Amidst the controversy surrounding recent legislation that would have affected the North Carolina Association of Educators (NCAE), people are regrettably misinformed. Gov. Bev Perdue’s veto of legislation banning automatic dues payments from NCAE members’ paychecks exposed several prevailing misconceptions.
First, the NCAE has certain self-interests. The NCAE is a lobbying group representing the welfare of its members and public education employees in North Carolina. In addition, they operate as the local lobby of the National Education Association (NEA), a national public education union. The NEA’s political advocacy includes contributions to campaigns against property tax limits in Maine and fighting federal level pension reform for private sector workers.
Secondly, eliminating salary deductions does not constitute a purely partisan attack on North Carolina’s younger generation and NCAE membership as Perdue recently claimed. Certainly a degree of cynicism toward the Republican legislature is understandable–the NCAE is a Democratic constituent group, as evidenced by their $170,650 in contributions to Democratic candidates in 2010. Given their and the NEA’s political track record, it is hard to blame state Republicans even as they set themselves up to be the targets of a partisan attack. But let’s step back and look at the issue regardless of party: why should any political lobby’s dues-collection be administered by a political body representing all the state’s citizens?
It is even harder to take Perdue, the Democratic Party and the NCAE seriously when they use the word ‘partisan’ to decry the bill. Pot meet kettle. The NCAE and NEA contributed $1.8 million dollars to Gov. Perdue’s 2008 campaign.
These misconceptions contribute to and originate from the excessive rhetoric on behalf of both the NCAE and liberal activists. As witnessed in Wisconsin, the terms of the debate have been misleading. Wisconsin’s legislative battle was painted as a blanket ban on collective bargaining rights for all state employees when, in fact, it excluded vital services (police, firemen, etc.) and only stripped those affected state unions of the right to bargain collectively for benefits such as pensions and healthcare. Salaries would not have been impacted.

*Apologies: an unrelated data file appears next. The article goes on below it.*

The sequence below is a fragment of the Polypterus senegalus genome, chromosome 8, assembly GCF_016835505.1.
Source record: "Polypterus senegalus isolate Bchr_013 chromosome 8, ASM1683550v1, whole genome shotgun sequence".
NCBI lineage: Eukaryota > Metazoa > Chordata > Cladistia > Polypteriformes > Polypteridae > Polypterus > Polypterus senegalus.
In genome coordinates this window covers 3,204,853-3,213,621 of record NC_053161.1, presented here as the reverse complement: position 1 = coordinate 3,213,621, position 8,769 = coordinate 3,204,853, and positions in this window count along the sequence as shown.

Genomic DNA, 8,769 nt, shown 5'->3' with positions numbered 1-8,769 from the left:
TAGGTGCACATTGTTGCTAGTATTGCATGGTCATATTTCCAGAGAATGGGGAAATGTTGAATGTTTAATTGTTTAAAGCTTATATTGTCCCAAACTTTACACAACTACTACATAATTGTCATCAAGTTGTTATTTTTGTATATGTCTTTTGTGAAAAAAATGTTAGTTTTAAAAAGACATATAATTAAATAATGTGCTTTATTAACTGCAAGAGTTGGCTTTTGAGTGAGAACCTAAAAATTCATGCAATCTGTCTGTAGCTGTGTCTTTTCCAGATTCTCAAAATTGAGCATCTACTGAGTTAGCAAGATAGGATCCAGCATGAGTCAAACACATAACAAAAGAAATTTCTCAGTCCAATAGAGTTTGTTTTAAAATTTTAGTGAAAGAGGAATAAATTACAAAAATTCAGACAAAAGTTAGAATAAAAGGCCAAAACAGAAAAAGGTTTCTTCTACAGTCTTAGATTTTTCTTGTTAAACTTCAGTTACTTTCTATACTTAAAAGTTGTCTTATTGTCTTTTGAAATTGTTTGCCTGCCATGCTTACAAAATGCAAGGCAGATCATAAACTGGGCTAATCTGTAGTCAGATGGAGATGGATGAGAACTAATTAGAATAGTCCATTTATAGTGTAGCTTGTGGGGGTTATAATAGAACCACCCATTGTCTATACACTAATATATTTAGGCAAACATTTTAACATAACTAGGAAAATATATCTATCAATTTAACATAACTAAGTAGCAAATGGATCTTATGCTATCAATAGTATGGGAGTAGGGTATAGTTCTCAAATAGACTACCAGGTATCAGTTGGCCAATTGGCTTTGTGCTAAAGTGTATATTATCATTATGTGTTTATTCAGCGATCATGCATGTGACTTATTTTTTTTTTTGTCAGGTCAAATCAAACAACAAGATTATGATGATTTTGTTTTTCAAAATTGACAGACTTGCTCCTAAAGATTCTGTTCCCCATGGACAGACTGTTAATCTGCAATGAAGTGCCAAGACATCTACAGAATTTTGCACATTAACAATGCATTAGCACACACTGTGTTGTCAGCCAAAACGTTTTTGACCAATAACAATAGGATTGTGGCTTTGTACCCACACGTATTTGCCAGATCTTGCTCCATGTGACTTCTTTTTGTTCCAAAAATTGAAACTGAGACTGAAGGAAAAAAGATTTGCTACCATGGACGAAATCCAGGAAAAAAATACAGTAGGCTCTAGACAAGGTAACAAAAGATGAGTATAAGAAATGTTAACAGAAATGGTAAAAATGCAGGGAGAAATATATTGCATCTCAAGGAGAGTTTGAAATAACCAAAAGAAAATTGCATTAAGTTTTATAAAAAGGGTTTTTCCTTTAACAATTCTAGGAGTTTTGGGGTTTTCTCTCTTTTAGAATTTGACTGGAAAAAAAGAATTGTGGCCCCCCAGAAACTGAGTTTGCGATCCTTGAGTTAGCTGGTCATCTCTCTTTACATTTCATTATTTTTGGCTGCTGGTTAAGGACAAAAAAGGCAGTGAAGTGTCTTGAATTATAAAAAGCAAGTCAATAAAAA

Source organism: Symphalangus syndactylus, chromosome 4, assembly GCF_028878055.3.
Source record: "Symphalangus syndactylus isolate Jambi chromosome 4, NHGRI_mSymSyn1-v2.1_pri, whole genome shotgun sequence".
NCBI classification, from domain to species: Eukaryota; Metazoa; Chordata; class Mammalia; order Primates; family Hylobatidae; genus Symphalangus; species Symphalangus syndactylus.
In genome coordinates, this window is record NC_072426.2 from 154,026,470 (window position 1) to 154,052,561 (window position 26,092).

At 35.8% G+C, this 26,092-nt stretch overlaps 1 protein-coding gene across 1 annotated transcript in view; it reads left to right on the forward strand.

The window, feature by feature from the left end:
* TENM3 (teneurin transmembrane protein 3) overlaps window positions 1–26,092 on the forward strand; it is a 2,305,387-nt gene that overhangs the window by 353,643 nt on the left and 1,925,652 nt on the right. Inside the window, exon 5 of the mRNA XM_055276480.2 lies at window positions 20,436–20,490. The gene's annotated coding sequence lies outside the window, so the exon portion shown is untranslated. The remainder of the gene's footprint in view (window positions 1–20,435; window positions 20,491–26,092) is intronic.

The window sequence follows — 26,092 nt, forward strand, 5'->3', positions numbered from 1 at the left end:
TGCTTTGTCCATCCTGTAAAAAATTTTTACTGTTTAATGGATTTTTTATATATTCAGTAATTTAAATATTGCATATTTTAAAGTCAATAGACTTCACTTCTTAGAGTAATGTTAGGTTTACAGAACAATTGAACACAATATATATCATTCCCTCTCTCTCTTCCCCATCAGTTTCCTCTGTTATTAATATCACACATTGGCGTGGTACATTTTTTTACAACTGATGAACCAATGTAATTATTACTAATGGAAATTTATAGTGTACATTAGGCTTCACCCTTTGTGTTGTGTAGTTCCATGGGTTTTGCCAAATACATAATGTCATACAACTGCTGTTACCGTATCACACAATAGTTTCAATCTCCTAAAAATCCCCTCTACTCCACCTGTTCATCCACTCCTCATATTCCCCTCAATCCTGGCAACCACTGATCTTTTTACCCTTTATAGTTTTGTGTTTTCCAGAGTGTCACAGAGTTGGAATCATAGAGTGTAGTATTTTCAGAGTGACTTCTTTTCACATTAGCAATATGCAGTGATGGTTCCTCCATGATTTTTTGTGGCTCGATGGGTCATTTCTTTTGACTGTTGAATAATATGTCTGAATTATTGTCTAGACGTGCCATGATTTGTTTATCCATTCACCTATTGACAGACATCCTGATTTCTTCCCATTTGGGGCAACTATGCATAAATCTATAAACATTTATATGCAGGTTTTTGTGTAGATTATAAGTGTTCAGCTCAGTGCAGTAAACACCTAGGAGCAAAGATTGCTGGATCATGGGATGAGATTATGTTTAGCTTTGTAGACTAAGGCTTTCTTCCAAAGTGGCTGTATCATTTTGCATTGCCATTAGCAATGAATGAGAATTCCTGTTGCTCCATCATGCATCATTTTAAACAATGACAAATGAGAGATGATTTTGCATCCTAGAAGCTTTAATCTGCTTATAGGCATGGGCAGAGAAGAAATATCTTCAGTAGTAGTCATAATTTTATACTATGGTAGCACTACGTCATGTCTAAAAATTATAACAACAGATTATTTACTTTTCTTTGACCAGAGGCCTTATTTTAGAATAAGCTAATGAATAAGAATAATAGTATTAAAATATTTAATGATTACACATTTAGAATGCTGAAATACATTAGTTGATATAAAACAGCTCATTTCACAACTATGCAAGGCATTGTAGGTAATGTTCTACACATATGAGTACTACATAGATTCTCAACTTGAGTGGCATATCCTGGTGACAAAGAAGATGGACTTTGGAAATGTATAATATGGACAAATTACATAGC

To clarify, the NCAE is not a union because their association includes managerial employees; they do not hold National Labor Relations Board elections and have no official enforcement mechanism for members. So why do their protests sound similar to those of unions in Wisconsin?
In reality, the NCAE and NEA benefit from any rule that streamlines, co-ops, or mandates economic and political contributions to their organizations. If the NCAE is as much the bastion of educational advancement as it purports to be, those salary deductions would be immediately paid to the association voluntarily.
And there lies the issue. Rather than asking how executive and administrative compensation is spent at the NCAE and requiring the association to prove to its own members that said dues are good value for their money, the debate is framed as if it is about workers’ rights. While NCAE executives’ compensation increased by a rate twice the size of average teacher compensation between 2006 and 2009, the aforementioned misconceptions frame the debate in their terms. Their chief message: NCAE members and the North Carolina public education system need more money.
The truth is that card check legislation, salary deductions, mandatory dues and other binding association or union policies are there to serve that group as a political unit, not the rights of individual workers. And that is completely fine, so long as decisions over dues payments are left entirely to individuals, paid directly and transparently. It would be nice if the NCAE was honest about its self-interest and refrained from the political objectification of children.
William Bejan is a summer fellow at the Civitas Institute in Raleigh (nccivitas.org)
This op-ed originally appeared in the Wake Weekly and Lincoln Tribune the week of June 27-July 2